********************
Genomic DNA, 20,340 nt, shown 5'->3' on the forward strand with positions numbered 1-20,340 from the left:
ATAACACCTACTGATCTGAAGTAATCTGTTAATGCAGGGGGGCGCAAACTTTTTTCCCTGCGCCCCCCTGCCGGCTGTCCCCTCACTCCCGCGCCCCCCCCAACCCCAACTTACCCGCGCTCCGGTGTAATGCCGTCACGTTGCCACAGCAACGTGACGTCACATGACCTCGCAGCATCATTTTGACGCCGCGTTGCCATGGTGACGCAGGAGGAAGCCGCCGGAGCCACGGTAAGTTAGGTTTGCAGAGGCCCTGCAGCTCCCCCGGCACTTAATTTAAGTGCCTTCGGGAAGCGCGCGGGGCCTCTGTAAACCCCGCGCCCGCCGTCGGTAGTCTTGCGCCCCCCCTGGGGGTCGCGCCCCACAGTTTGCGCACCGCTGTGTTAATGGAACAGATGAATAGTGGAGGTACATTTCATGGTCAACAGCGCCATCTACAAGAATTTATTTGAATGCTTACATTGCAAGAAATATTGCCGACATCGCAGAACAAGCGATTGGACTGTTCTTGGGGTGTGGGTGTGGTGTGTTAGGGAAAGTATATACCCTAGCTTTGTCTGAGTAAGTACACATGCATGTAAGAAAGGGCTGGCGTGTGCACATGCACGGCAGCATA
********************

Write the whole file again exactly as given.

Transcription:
Genomic DNA, 20,340 nt, shown 5'->3' on the forward strand with positions numbered 1-20,340 from the left:
ATAACACCTACTGATCTGAAGTAATCTGTTAATGCAGGGGGGCGCAAACTTTTTTCCCTGCGCCCCCCTGCCGGCTGTCCCCTCACTCCCGCGCCCCCCCCAACCCCAACTTACCCGCGCTCCGGTGTAATGCCGTCACGTTGCCACAGCAACGTGACGTCACATGACCTCGCAGCATCATTTTGACGCCGCGTTGCCATGGTGACGCAGGAGGAAGCCGCCGGAGCCACGGTAAGTTAGGTTTGCAGAGGCCCTGCAGCTCCCCCGGCACTTAATTTAAGTGCCTTCGGGAAGCGCGCGGGGCCTCTGTAAACCCCGCGCCCGCCGTCGGTAGTCTTGCGCCCCCCCTGGGGGTCGCGCCCCACAGTTTGCGCACCGCTGTGTTAATGGAACAGATGAATAGTGGAGGTACATTTCATGGTCAACAGCGCCATCTACAAGAATTTATTTGAATGCTTACATTGCAAGAAATATTGCCGACATCGCAGAACAAGCGATTGGACTGTTCTTGGGGTGTGGGTGTGGTGTGTTAGGGAAAGTATATACCCTAGCTTTGTCTGAGTAAGTACACATGCATGTAAGAAAGGGCTGGCGTGTGCACATGCACGGCAGCATA